Most telling was another exit-poll finding: Though Biden carried the state by 10 percentage points last year, the survey found that voters Tuesday had preferred Biden by only a narrow 47 percent to 45 percent margin. That finding underscored how much the massive turnout of Donald Trump voters, particularly in rural and exurban areas—combined with a lack of enthusiasm among many Democrats amid the party’s struggles in Washington—produced a very different electorate than the one that powered the state’s sharp blue tilt in both 2020 and 2017.
The evidence suggests that this shifting composition of the electorate drove the Virginia outcome more than shifting preferences within the key voter groups. That’s not to say the latter was irrelevant: Compared with Biden’s sweeping 2020 win, the exit polls did show Youngkin gaining ground with independents, college-educated white men, and especially white voters without a college degree, both men and women. All of that testified to Youngkin’s success at walking his tightrope of embracing Trump enough to avoid alienating his core voters, but not so closely as to alienate quite as many suburbanites as the former president did.
But comparing McAuliffe’s loss with Northam’s comfortable 2017 win generally shows much smaller shifts in preferences, whether looking at the exit polls or results in the key Democratic counties. For all Youngkin’s focus on winning back suburban voters, the exit polls showed McAuliffe winning college-educated white women by a larger margin than Northam did and losing college-educated white men by only slightly more (10 percentage points) than Northam did (eight percentage points). Black and Latino voters, the exit polls found, backed Democrats in almost exactly the same elevated numbers as they did in 2017. Even among non-college-educated white men, McAuliffe matched Northam’s support (albeit at an anemic 22 percent).
McAuliffe suffered a bigger decline among non-college-educated white women—a Republican-leaning group that sometimes shows receptivity to Democrats—as well as relatively smaller erosion among moderates and independents. But those changes don’t seem large enough to explain the big shift from 2017, when Northam carried the state by nine points.
Looking at the county-by-county results in Virginia reinforces that conclusion. Youngkin did capture a higher share of the vote than Trump or Gillespie in many of the key suburban counties around Washington, D.C., and Richmond that moved toward Democrats over the past 15 years (especially during the Trump era). But those shifts were generally modest, with McAuliffe’s vote falling in the range of two to three percentage points compared with Northam in the huge D.C. suburbs of Fairfax, Prince William County, and Arlington, or in Henrico and Chesterfield outside Richmond. (Only in Loudoun County, a more distant D.C. suburb at the center of disputes over teaching critical race theory, did Youngkin gain more—about five percentage points.) And because turnout was so high, the latest counts show that McAuliffe, despite that decline in vote share, netted nearly as large a vote margin from those big metro counties as Northam did four years ago: As of this morning’s results, the Democrat, for instance, carried the big five Northern Virginia suburban jurisdictions by about 250,000 votes, compared with 270,000 votes for Northam.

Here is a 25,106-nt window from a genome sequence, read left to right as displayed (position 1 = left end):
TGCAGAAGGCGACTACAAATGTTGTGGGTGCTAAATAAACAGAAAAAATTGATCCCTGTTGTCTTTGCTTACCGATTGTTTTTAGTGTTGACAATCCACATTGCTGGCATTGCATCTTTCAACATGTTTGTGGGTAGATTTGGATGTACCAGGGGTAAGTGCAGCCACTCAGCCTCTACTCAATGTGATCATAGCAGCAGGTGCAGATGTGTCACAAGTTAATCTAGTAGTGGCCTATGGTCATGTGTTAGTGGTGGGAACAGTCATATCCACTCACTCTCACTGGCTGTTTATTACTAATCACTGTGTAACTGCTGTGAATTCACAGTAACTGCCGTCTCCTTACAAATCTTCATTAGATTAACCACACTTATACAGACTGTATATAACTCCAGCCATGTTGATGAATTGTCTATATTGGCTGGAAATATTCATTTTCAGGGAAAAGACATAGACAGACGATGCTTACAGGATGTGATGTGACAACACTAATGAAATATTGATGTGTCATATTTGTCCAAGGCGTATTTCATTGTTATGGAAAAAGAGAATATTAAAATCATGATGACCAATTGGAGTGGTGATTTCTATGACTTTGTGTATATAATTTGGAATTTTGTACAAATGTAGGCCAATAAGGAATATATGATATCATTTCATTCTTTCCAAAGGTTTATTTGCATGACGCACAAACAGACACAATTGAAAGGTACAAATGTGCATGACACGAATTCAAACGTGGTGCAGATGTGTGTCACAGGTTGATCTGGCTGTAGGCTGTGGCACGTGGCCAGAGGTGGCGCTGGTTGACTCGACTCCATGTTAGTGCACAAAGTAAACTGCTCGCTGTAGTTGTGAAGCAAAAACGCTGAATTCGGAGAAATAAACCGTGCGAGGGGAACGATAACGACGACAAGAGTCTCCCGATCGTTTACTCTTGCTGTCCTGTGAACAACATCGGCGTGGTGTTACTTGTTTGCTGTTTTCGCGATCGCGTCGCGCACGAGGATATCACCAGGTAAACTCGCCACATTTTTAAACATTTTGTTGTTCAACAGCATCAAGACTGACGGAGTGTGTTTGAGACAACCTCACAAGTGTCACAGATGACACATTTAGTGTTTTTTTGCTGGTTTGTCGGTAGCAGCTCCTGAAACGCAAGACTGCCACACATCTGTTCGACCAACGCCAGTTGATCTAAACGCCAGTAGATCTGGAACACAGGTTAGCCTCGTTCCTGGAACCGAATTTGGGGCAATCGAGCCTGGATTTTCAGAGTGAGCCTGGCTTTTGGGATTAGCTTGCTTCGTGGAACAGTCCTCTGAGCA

Even with Youngkin’s marginal gains in the center, both the exit polls and actual results suggest instead that McAuliffe’s biggest problems were explosive turnout and huge deficits in the parts of the state most alienated from Biden and the Democrats who now control Washington. Turnout in Republican-leaning places was so strong that the share of the statewide vote cast by the blue-leaning big five Northern Virginia counties declined this year after steadily rising over the past three governor’s races; Richmond city and neighboring Henrico, still solidly Democratic, also cast a smaller percentage of the vote this year than in 2017, based on results as of Wednesday afternoon.
Relative to Northam, McAuliffe’s share of the vote consistently declined more in the southern half of the state, an area with relatively fewer college graduates, than it did in more white-collar Northern Virginia. “An engaged GOP base delivered Republicans even bigger landslides than usual in rural central and western Virginia,” the University of Virginia’s Center for Politics wrote in its analysis of the results yesterday. “In 2013, McAuliffe lost the 9th Congressional District, in the southwestern corner of the state, by about 30 percentage points. Last night … McAuliffe’s deficit there fell to about 50 points.” That erosion was evident not only in the southwestern counties that have become Republican bedrocks but also in southeastern Virginia jurisdictions that are either purple or Democratic-leaning, such as Virginia Beach, Norfolk, and Chesapeake County.